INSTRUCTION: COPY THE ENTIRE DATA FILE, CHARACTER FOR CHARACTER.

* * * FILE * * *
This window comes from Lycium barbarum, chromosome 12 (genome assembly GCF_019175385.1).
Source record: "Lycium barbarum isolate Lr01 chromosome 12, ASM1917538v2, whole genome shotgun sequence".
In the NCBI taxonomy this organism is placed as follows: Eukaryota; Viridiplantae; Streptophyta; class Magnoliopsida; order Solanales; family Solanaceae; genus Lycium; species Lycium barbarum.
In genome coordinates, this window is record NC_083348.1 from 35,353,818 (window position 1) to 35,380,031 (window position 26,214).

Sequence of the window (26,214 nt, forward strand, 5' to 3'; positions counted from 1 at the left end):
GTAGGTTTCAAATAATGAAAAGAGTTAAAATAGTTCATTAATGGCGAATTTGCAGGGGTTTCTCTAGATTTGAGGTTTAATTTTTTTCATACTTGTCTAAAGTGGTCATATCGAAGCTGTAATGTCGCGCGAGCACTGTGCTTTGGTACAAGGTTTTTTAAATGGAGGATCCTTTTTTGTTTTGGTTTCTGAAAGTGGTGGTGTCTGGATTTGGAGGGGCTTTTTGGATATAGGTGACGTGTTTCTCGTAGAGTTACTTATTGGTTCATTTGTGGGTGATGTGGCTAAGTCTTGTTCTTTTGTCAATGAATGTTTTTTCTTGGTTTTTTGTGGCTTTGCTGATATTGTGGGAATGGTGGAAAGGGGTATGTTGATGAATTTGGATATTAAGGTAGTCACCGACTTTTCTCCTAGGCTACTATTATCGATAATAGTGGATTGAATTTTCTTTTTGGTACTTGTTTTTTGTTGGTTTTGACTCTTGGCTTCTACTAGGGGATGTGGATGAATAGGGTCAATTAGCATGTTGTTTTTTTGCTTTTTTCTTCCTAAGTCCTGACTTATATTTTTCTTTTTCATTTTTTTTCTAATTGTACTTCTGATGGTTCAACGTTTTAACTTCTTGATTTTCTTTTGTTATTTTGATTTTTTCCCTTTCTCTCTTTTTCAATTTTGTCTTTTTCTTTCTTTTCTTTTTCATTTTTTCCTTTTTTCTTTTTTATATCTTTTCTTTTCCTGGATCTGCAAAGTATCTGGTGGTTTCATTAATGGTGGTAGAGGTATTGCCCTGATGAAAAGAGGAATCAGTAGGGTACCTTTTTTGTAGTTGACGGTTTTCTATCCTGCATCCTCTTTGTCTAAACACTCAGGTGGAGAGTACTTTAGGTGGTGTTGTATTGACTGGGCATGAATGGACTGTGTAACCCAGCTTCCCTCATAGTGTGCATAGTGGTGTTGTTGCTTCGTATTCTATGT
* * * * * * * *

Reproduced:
This window comes from Lycium barbarum, chromosome 12 (genome assembly GCF_019175385.1).
Source record: "Lycium barbarum isolate Lr01 chromosome 12, ASM1917538v2, whole genome shotgun sequence".
In the NCBI taxonomy this organism is placed as follows: Eukaryota; Viridiplantae; Streptophyta; class Magnoliopsida; order Solanales; family Solanaceae; genus Lycium; species Lycium barbarum.
In genome coordinates, this window is record NC_083348.1 from 35,353,818 (window position 1) to 35,380,031 (window position 26,214).

Sequence of the window (26,214 nt, forward strand, 5' to 3'; positions counted from 1 at the left end):
GTAGGTTTCAAATAATGAAAAGAGTTAAAATAGTTCATTAATGGCGAATTTGCAGGGGTTTCTCTAGATTTGAGGTTTAATTTTTTTCATACTTGTCTAAAGTGGTCATATCGAAGCTGTAATGTCGCGCGAGCACTGTGCTTTGGTACAAGGTTTTTTAAATGGAGGATCCTTTTTTGTTTTGGTTTCTGAAAGTGGTGGTGTCTGGATTTGGAGGGGCTTTTTGGATATAGGTGACGTGTTTCTCGTAGAGTTACTTATTGGTTCATTTGTGGGTGATGTGGCTAAGTCTTGTTCTTTTGTCAATGAATGTTTTTTCTTGGTTTTTTGTGGCTTTGCTGATATTGTGGGAATGGTGGAAAGGGGTATGTTGATGAATTTGGATATTAAGGTAGTCACCGACTTTTCTCCTAGGCTACTATTATCGATAATAGTGGATTGAATTTTCTTTTTGGTACTTGTTTTTTGTTGGTTTTGACTCTTGGCTTCTACTAGGGGATGTGGATGAATAGGGTCAATTAGCATGTTGTTTTTTTGCTTTTTTCTTCCTAAGTCCTGACTTATATTTTTCTTTTTCATTTTTTTTCTAATTGTACTTCTGATGGTTCAACGTTTTAACTTCTTGATTTTCTTTTGTTATTTTGATTTTTTCCCTTTCTCTCTTTTTCAATTTTGTCTTTTTCTTTCTTTTCTTTTTCATTTTTTCCTTTTTTCTTTTTTATATCTTTTCTTTTCCTGGATCTGCAAAGTATCTGGTGGTTTCATTAATGGTGGTAGAGGTATTGCCCTGATGAAAAGAGGAATCAGTAGGGTACCTTTTTTGTAGTTGACGGTTTTCTATCCTGCATCCTCTTTGTCTAAACACTCAGGTGGAGAGTACTTTAGGTGGTGTTGTATTGACTGGGCATGAATGGACTGTGTAACCCAGCTTCCCTCATAGTGTGCATAGTGGTGTTGTTGCTTCGTATTCTATGT